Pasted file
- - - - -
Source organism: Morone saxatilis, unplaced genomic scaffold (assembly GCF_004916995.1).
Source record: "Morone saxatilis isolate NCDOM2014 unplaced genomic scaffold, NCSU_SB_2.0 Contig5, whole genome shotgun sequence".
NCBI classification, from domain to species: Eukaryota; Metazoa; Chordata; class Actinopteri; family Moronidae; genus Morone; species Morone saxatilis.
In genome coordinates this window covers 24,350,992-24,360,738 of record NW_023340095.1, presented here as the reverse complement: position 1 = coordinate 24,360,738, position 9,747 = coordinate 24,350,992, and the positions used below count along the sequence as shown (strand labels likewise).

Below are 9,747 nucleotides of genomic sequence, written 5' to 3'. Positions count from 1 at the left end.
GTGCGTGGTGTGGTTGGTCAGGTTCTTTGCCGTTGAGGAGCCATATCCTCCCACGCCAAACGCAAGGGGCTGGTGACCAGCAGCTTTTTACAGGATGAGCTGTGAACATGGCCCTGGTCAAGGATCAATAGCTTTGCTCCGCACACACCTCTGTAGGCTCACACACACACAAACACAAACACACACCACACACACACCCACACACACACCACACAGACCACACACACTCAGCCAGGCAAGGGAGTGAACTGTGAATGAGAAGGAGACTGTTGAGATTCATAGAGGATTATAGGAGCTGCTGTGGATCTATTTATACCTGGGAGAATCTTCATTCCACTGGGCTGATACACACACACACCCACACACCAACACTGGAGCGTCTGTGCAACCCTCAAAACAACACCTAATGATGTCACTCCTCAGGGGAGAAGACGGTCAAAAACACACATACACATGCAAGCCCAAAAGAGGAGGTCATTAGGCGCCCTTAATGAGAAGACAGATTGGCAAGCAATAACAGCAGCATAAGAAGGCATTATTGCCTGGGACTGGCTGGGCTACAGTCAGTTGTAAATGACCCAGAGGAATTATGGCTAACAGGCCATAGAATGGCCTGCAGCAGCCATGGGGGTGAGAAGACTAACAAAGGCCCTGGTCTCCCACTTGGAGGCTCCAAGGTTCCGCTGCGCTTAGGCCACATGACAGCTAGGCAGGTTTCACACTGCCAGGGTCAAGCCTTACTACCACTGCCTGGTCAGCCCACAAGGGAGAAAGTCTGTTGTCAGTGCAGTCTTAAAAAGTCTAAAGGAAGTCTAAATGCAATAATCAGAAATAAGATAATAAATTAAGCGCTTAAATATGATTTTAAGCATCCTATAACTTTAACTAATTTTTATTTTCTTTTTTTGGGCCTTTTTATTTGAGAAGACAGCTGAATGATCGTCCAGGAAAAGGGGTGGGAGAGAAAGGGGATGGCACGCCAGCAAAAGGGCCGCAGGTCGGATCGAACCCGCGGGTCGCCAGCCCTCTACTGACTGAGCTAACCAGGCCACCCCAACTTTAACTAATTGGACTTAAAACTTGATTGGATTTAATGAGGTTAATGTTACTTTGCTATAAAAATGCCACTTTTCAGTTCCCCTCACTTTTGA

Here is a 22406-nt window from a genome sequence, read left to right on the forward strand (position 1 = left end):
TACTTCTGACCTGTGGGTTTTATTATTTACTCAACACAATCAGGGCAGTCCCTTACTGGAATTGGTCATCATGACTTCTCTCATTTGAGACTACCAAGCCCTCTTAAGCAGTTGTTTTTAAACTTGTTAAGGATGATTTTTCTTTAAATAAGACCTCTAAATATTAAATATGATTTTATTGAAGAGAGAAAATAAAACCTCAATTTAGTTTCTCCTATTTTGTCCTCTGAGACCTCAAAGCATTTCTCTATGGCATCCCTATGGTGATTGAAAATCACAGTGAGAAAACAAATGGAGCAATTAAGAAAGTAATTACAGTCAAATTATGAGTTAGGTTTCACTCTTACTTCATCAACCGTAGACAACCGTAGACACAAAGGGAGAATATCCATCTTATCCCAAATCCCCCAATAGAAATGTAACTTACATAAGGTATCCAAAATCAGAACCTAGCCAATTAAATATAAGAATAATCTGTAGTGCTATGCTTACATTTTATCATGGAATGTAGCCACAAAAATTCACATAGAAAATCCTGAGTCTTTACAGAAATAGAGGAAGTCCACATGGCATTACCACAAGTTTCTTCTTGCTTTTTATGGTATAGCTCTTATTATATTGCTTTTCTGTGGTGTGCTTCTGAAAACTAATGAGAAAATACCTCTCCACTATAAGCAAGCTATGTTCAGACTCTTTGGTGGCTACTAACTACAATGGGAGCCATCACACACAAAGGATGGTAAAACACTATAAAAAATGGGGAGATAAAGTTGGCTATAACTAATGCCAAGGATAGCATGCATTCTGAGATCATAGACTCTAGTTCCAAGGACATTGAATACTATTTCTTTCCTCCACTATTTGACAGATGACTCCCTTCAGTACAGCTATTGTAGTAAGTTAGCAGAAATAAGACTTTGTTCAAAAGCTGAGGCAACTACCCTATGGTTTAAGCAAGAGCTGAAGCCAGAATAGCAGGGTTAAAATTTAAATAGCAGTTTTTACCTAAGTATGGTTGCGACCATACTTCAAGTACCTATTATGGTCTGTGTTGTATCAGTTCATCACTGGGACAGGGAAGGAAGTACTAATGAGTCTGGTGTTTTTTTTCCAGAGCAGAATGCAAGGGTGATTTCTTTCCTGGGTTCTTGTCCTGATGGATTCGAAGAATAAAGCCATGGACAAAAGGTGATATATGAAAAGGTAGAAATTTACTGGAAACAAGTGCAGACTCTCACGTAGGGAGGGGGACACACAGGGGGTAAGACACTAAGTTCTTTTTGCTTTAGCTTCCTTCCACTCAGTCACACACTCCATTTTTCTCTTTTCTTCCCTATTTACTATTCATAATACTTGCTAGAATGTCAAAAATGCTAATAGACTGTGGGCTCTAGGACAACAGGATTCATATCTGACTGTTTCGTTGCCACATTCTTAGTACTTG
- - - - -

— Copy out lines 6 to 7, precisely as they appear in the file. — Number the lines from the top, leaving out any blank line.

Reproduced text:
GTGCGTGGTGTGGTTGGTCAGGTTCTTTGCCGTTGAGGAGCCATATCCTCCCACGCCAAACGCAAGGGGCTGGTGACCAGCAGCTTTTTACAGGATGAGCTGTGAACATGGCCCTGGTCAAGGATCAATAGCTTTGCTCCGCACACACCTCTGTAGGCTCACACACACACAAACACAAACACACACCACACACACACCCACACACACACCACACAGACCACACACACTCAGCCAGGCAAGGGAGTGAACTGTGAATGAGAAGGAGACTGTTGAGATTCATAGAGGATTATAGGAGCTGCTGTGGATCTATTTATACCTGGGAGAATCTTCATTCCACTGGGCTGATACACACACACACCCACACACCAACACTGGAGCGTCTGTGCAACCCTCAAAACAACACCTAATGATGTCACTCCTCAGGGGAGAAGACGGTCAAAAACACACATACACATGCAAGCCCAAAAGAGGAGGTCATTAGGCGCCCTTAATGAGAAGACAGATTGGCAAGCAATAACAGCAGCATAAGAAGGCATTATTGCCTGGGACTGGCTGGGCTACAGTCAGTTGTAAATGACCCAGAGGAATTATGGCTAACAGGCCATAGAATGGCCTGCAGCAGCCATGGGGGTGAGAAGACTAACAAAGGCCCTGGTCTCCCACTTGGAGGCTCCAAGGTTCCGCTGCGCTTAGGCCACATGACAGCTAGGCAGGTTTCACACTGCCAGGGTCAAGCCTTACTACCACTGCCTGGTCAGCCCACAAGGGAGAAAGTCTGTTGTCAGTGCAGTCTTAAAAAGTCTAAAGGAAGTCTAAATGCAATAATCAGAAATAAGATAATAAATTAAGCGCTTAAATATGATTTTAAGCATCCTATAACTTTAACTAATTTTTATTTTCTTTTTTTGGGCCTTTTTATTTGAGAAGACAGCTGAATGATCGTCCAGGAAAAGGGGTGGGAGAGAAAGGGGATGGCACGCCAGCAAAAGGGCCGCAGGTCGGATCGAACCCGCGGGTCGCCAGCCCTCTACTGACTGAGCTAACCAGGCCACCCCAACTTTAACTAATTGGACTTAAAACTTGATTGGATTTAATGAGGTTAATGTTACTTTGCTATAAAAATGCCACTTTTCAGTTCCCCTCACTTTTGA

Here is a 22406-nt window from a genome sequence, read left to right on the forward strand (position 1 = left end):